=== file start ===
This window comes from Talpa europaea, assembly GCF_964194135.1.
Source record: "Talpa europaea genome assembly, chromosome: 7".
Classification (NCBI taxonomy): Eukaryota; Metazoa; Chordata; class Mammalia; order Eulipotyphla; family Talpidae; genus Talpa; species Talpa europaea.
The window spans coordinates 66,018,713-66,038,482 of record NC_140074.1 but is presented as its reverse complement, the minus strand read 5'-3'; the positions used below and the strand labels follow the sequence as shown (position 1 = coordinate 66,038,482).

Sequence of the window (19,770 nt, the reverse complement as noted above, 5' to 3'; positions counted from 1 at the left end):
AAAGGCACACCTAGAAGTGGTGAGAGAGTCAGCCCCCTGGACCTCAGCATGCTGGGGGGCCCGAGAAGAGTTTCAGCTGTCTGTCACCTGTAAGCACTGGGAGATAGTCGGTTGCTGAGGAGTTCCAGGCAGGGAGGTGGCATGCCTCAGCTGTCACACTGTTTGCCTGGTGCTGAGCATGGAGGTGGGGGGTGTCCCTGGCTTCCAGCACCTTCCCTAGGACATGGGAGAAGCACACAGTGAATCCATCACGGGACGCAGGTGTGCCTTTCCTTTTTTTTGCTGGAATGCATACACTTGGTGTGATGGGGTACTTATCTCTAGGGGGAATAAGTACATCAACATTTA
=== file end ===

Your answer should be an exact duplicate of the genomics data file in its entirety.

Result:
This window comes from Talpa europaea, assembly GCF_964194135.1.
Source record: "Talpa europaea genome assembly, chromosome: 7".
Classification (NCBI taxonomy): Eukaryota; Metazoa; Chordata; class Mammalia; order Eulipotyphla; family Talpidae; genus Talpa; species Talpa europaea.
The window spans coordinates 66,018,713-66,038,482 of record NC_140074.1 but is presented as its reverse complement, the minus strand read 5'-3'; the positions used below and the strand labels follow the sequence as shown (position 1 = coordinate 66,038,482).

Sequence of the window (19,770 nt, the reverse complement as noted above, 5' to 3'; positions counted from 1 at the left end):
AAAGGCACACCTAGAAGTGGTGAGAGAGTCAGCCCCCTGGACCTCAGCATGCTGGGGGGCCCGAGAAGAGTTTCAGCTGTCTGTCACCTGTAAGCACTGGGAGATAGTCGGTTGCTGAGGAGTTCCAGGCAGGGAGGTGGCATGCCTCAGCTGTCACACTGTTTGCCTGGTGCTGAGCATGGAGGTGGGGGGTGTCCCTGGCTTCCAGCACCTTCCCTAGGACATGGGAGAAGCACACAGTGAATCCATCACGGGACGCAGGTGTGCCTTTCCTTTTTTTTGCTGGAATGCATACACTTGGTGTGATGGGGTACTTATCTCTAGGGGGAATAAGTACATCAACATTTA